Tuesday, November 17, 2009

Mount San Jacinto from Snow Creek via the PCT


Mount San Jacinto is my favorite mountain. It rises above the desert in a massive 10,000 foot escarpment. In the winter months it is covered with snow and in summer it offers a welcome escape from the summer inferno of the desert below. I've climbed it numerous times from all directions including the mountaineering route up the Snow Creek couloir. There's only one route I'd never taken to get the its summit, the PCT from Snow Creek Village, and today that's what I did.

I start out at 5:30 a.m. because I couldn't wake up any earlier. I wanted to start at 5 but I move slow in the morning.

I really hate No Trespassing signs at the beginning of my hikes but I know it's OK for hikers so I ignore it.

I hike about a mile up a paved road and hit the trail. There's a water fountain placed here for hikers by the water district and it's a good thing. There won't be any water for over twenty miles. I have five quarts of Gatorade so I'll be OK, though.

The sun is starting to come up so I can put my headlamp into my pack where it will stay until the very end of the hike.

The sun touches the top of San Gorgonio Mountain but I will remain in the shade for quite a while because of the high walls of Snow Creek Canyon.

For some reason the mountain seems to be getting farther away the higher I get.

The trail continues up through the boulder filled hillside and heads up toward these rocks.

The trail itself is in fairly good shape but it is overgrown. This is typical of the type of vegetation along its path. I don't know what they're called but shin slicers would be an appropriate name.

While the hillside is filled with rocks the trail is not, thankfully. Although the trail is a constant uphill tack the miles go by quickly and I gain elevation rapidly.

But even as I get higher and higher up the mountain my goal seems to be getting further and further away.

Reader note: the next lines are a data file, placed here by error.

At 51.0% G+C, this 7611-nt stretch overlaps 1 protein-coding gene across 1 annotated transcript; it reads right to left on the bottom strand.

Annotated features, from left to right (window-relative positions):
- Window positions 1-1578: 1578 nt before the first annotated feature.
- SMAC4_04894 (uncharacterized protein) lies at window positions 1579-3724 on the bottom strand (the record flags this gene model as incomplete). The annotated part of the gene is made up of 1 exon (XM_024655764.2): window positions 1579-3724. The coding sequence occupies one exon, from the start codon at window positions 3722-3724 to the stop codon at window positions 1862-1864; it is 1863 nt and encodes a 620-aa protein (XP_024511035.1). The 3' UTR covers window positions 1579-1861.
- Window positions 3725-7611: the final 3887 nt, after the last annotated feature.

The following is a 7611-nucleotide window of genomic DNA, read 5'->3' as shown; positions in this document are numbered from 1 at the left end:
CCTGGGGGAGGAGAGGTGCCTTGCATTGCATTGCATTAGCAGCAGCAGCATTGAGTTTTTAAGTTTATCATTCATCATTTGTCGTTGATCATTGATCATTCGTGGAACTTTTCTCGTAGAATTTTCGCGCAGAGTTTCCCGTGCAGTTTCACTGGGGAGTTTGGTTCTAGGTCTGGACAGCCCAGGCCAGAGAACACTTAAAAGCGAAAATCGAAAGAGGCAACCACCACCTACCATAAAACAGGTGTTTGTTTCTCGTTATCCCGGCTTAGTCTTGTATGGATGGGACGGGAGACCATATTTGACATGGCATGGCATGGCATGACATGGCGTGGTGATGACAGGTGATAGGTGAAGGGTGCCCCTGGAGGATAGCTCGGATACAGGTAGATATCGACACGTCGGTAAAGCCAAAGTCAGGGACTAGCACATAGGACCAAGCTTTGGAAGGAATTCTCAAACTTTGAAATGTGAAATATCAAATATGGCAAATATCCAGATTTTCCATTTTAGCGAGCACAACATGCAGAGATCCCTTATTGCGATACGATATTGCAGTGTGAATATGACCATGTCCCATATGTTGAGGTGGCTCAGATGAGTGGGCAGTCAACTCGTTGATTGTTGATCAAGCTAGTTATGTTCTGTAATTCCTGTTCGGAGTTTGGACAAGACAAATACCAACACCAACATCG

Then I see my first living pine tree and it makes me feel that I am finally in the mountains. Before this I was merely climbing up a mountain.

I cross the Black Mountain Road and totally leave the desert behind. From here on out I'll be totally and completely in the mountains.

I get to the State Park boundary and see something that tells me I am in a completely different environment than the one I left: snow.

It covers the trail in long sections and while its never treacherous or a big problem it does slow me down because it's hard to get a good pace without good footing.

It's surprising to see so much snow in places because I don't remember a storm coming through.

After hiking a good deal in the snow, it is welcome to find any dry patch along the way.

This is the first water on the trail that I've come to since the drinking fountain down at the bottom, over twenty miles ago. I have to be careful crossing here because I've already slipped on ice twice.

Little Round Valley is a campground below San Jacinto Peak and it makes me feel like I'm almost home. It's 1.6 miles to San Jacinto Peak and 7 miles from the Tram but for some reason it makes me feel like I'm close.

Climbing up to the Peak I am able to look west and see the golden shimmer of the Pacific Ocean.

Heading up to the summit I pass the CCC cabin. I am tempted to stop inside but might not want to leave so I bypass it.

It is a welcome relief to get to the top. I try to grin but only manage a grimace. I'm pretty tired at this point but it's all downhill from here.

There are a couple of shortcuts coming down from the top of San Jacinto but I go down the tried and true route through Wellman's Divide. I didn't want to try any other route because I did not want to tromp through any more snow.

I get to the Long Valley Ranger Station almost exactly twelve hours from when I left Snow Creek, drop off my copy of my permit and head straight for the Tramway Bar.

I didn't just hike thirty miles for nothing.


Florian said...

I've never once returned my permit to that mailbox. I usually take notes on the back of the permit so i keep it.

darlene said...

you are a ROCK STAR!!